Bear Mountain


For the sure of foot and sound of wind, trek on a rugged forest path and scramble up steep ledges to the 2316 ft. summit of Bear Mountain, the highest mountain peak entirely within the bounds of Connecticut. Reaching the crest of this windswept mountain will inspire a feeling of accomplishment, and reward you with magnificent views of three states.


At the junction of Rte. 44 and Rte. 41 in the center of Salisbury, follow Rte. 41 north for 3.2 miles to the hiker parking area on the left. The entrance to Undermountain Trail is just beyond the parking area.

Walking Time: 5 to 6 hours

Level: Challenging

Distance: 6.7 miles


To reach the summit of Bear Mountain, you will follow the blue blazed Undermountain Trail and the blue blazed Paradise Lane Trail to the white blazed Appalachian Trail. To descend, follow the white blazed Appalachian Trail to the blue blazed Undermountain Trail to the parking area where this loop began. All white and blue double blazes in Connecticut are off set in the direction of travel with the top blaze. The entrance to the Undermountain Trail is just beyond the hiker parking area on Rte. 41. Keep to the trail's defined footway; travel in groups of ten or fewer, and carry out what you carry in.


Follow the dirt path from the parking area to a bulletin board that posts the most recent trail information. Brochures provided by the Connecticut Chapter of the Appalachian Mountain Club detailing parking, camping and routing information can be picked up here. To begin your hike to the summit of Bear Mountain, head into the woods on the blue-blazed Undermountain Trail, one of the most popular access trails to the Appalachian Trail in the state.

Walking along a narrow woodland path, you will notice that it begins to ascend gradually, gently at first, but soon turns into a steady, upward climb. As the trail widens it becomes apparent that this was once an old woods road that was used to haul charcoal made in these hills to Salisbury's iron ore blast furnaces. The trail continues to ascend for 1.1 miles through a mixed hardwood and pine forest to Paradise Lane.

At the well signed intersection of Undermountain Trail and Paradise Lane (both have blue blazes), take a right onto Paradise Lane to continue your ascent up the mountain on a narrow forest path that evens out as you reach a high plateau.

Along the way, you will pass a beautiful Black Spruce Bog, a small pond and a swampy area peppered with colorful examples of rare flora and fauna. Look for mature American Chestnut tree's, some with diameters that exceed 8 feet. Hiking in late fall or winter, reveals views of the steep north side of Bear Mountain, on the left. As you traverse an open ledge, edged with mountain laurel and blueberry bushes, you cross the unmarked border between Massachusetts and Connecticut.

Soon you will come to a lovely grove of hemlocks located high above the steep south bank of Sages Ravine, well-known for its unspoiled natural beauty.

Following the blue blazes the trail begins to descend for 1/3 of a mile to the intersection of Paradise Lane and the Appalachian Trail, easily identified by its' white blazes.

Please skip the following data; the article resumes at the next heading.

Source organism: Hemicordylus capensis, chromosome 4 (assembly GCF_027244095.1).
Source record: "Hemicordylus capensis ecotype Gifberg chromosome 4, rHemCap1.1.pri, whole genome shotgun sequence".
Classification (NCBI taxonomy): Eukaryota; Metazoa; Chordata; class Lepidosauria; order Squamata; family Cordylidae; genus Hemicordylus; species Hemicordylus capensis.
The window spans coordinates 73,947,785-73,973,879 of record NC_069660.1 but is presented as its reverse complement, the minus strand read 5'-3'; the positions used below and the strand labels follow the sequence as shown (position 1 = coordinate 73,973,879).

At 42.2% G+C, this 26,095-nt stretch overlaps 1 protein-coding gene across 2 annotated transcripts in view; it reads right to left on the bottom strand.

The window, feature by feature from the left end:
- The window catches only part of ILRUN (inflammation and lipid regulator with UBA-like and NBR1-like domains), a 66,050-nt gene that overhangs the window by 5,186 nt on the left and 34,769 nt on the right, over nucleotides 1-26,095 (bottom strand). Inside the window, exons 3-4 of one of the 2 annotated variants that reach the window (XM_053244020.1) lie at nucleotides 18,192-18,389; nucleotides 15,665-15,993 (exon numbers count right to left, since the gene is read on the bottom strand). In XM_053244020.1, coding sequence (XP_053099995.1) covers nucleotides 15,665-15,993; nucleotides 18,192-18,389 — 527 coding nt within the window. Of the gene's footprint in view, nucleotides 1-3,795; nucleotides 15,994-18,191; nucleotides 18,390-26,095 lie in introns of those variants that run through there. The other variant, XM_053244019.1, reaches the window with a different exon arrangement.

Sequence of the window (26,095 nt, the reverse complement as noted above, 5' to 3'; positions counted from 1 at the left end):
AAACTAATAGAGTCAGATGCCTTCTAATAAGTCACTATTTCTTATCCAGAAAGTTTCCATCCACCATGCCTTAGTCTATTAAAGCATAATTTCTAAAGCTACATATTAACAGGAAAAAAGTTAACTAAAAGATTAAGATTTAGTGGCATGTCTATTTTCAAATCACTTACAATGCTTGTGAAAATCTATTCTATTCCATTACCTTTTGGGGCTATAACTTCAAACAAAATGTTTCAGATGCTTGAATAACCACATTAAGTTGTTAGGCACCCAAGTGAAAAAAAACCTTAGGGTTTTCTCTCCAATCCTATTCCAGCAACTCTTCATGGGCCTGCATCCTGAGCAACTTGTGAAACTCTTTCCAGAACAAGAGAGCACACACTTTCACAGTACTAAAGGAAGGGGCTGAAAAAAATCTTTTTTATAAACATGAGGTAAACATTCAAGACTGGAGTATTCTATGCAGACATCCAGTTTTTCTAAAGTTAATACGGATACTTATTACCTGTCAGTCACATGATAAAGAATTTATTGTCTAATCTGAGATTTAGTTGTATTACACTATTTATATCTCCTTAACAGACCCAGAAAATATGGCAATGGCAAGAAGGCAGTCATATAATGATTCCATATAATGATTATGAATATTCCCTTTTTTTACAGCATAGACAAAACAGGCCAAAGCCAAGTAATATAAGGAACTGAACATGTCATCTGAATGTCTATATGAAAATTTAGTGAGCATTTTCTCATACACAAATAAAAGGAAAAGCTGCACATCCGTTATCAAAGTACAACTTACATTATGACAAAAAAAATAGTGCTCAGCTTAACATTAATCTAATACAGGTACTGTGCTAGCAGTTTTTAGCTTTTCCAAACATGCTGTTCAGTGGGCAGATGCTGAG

Turn left onto the Appalachian Trail (don't turn right on the unmarked trail which leads to private property) and continue following the white blazes to the most challenging part of this hike.

Here, you will have to traverse steep slopes of ledge that go straight up for almost 1/4 of a mile. As you begin to climb look for natural hand and toe holds to help you scramble up Bear Mountain's steep rock face for the final 1/3 of a mile (500 vertical feet). As you ascend the face of Bear Mountain, look to the north, over your shoulder, for expansive views of Connecticut's beautiful Litchfield Hills and beyond.

Perched on the summit of Bear Mountain, is a monument commissioned by Robbins Battell of Norfolk in 1885, and built by a Salisbury stone mason to proclaim this spot as the highest point in Connecticut. It is said that Robbins Battell could see this monument, from his living room at the Whitehouse in Norfolk. Today the Whitehouse is the site of the Norfolk Music Festival and Yale Summer School of Music and Art. Since the advent of World War II, it has been determined that the state's highest point is on a shoulder of Mount Frissel, whose summit is in Massachusetts.

This exhilarating trek rewards those that reach this windswept mountain top with a panorama that is breathtaking. The summit is surrounded by picture perfect peaks, rolling hills and glistening lakes. To the west is Mount Frissell, Round Mountain, Brace Mountain and the Catskills, to the east is Salisbury's Twin Lakes and Canaan Mountain. The southeast reveals stupendous views of Mohawk Mountain in Cornwall and Haystack Mountain in Norfolk. The north offers views of Mount Everett (the mountain with the tower), Race Mountain and Mount Greylock.

Begin your descent by following the white blazes. In ten minutes you will reach another splendid view to the south & west. A rock to the right of the trail provides a perfect vantage point to look down on Riga plateau and beyond to a stunning view of Mount Gridley, Brace, Mountain and Round Mountain.

Following the white blazes, your descent continues on a rocky path that can be tricky in inclement weather. When you reach an old woods road, turn left onto the road and continue following the white blazed Appalachian Trail.

Soon you will reach a T junction, known as the "Riga Junction", where the Appalachian and the Undermountain Trails meet. Take a left onto the blue blazed Under Mountain Trail and follow its steep descent through a mixed hardwood and conifer forest for 1.9 miles to the hiker parking lot where this loop began.


It is always safer to hike in the mountains with a companion. It is advised that you bring along the following items: fresh water, a picnic lunch, a small flashlight, a compass, and a camera.